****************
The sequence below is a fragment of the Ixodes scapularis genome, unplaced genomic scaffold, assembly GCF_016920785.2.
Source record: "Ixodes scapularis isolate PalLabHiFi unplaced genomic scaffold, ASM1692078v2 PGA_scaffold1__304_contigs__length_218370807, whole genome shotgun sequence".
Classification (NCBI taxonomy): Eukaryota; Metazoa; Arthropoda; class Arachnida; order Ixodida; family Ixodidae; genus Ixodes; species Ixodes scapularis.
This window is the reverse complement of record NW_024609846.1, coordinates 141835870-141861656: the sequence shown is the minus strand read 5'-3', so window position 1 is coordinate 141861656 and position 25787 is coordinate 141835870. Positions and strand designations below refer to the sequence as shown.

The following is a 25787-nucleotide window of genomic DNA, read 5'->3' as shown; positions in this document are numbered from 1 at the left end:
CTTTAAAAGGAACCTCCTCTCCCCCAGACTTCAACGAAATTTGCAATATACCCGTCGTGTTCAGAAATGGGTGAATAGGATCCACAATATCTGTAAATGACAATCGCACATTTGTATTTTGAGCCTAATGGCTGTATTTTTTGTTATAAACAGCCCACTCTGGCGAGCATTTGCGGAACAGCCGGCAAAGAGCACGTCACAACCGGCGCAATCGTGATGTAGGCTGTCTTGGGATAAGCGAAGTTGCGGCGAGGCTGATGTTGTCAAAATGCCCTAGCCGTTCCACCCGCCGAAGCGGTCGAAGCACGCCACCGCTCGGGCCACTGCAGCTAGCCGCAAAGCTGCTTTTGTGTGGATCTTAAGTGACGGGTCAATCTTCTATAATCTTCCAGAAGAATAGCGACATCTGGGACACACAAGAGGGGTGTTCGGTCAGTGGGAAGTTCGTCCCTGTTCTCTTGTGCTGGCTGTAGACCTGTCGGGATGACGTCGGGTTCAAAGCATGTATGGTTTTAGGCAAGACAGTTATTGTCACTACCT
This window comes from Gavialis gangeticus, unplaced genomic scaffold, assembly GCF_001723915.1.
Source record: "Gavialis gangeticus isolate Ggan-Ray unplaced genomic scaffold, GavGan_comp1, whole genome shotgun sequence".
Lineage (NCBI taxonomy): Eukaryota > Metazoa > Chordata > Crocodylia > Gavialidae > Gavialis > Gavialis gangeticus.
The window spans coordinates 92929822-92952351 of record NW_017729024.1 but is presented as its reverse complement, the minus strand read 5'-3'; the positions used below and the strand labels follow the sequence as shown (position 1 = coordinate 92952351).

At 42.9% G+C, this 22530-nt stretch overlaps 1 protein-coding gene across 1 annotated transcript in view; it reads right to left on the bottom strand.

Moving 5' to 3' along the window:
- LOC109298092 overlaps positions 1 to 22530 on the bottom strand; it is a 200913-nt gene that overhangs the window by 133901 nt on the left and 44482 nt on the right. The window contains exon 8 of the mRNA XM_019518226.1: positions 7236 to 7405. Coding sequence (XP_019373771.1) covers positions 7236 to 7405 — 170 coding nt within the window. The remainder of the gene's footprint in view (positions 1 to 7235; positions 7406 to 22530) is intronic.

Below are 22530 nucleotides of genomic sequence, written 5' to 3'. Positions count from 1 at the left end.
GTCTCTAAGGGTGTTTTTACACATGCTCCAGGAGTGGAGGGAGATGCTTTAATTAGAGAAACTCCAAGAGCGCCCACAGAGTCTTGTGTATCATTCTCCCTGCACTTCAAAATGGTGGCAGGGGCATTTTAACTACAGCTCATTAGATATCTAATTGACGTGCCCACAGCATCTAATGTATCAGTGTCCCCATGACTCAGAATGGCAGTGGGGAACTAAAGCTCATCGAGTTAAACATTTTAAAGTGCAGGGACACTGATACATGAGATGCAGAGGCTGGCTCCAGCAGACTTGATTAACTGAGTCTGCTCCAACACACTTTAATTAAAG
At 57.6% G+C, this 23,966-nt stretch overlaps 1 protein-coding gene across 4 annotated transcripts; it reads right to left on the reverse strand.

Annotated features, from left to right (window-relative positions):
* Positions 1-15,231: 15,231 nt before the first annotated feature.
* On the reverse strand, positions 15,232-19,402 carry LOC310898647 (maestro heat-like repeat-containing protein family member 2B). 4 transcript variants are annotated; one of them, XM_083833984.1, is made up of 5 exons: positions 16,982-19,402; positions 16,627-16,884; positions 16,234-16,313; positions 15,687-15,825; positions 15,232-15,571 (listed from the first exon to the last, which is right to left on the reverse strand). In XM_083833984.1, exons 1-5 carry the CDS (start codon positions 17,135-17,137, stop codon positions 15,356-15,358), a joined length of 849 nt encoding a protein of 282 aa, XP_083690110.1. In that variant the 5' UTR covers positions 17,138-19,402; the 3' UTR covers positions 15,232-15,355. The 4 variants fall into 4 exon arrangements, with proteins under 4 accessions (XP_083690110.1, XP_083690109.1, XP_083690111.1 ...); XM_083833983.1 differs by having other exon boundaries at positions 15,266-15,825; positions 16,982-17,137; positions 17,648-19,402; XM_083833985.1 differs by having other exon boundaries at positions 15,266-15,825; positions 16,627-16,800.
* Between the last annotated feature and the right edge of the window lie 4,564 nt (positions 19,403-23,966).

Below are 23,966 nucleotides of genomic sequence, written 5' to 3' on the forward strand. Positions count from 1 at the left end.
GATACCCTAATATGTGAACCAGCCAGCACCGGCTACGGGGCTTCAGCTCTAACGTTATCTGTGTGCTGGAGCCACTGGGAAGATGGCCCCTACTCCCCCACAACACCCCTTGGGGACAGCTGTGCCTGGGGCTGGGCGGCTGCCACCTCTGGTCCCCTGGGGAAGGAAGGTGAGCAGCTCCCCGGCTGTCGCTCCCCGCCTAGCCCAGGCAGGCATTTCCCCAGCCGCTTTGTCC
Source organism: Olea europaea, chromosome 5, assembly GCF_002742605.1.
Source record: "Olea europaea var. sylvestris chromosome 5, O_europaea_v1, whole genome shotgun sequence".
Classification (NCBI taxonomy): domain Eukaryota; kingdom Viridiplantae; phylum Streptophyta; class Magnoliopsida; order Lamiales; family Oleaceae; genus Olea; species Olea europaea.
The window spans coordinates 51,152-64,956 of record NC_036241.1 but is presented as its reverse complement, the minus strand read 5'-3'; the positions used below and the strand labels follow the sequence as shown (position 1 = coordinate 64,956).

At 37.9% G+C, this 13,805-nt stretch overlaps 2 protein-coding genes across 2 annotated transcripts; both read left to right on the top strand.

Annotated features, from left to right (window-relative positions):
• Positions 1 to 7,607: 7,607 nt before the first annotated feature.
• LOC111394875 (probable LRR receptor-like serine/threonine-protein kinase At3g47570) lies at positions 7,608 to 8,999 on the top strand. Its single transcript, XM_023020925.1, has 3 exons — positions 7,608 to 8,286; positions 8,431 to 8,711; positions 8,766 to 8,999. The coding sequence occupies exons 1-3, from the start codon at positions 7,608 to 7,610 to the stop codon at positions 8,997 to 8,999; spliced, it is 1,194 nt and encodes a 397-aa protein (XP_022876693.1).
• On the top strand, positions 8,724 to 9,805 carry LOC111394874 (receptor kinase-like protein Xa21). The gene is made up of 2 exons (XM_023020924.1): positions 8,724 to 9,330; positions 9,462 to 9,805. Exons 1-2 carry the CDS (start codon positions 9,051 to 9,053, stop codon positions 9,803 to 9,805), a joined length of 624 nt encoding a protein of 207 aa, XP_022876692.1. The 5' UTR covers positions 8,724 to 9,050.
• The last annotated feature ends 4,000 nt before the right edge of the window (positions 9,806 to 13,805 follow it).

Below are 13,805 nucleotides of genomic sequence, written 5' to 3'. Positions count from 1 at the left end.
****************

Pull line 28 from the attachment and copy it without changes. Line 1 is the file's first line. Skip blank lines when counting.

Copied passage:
Annotated features, from left to right (window-relative positions):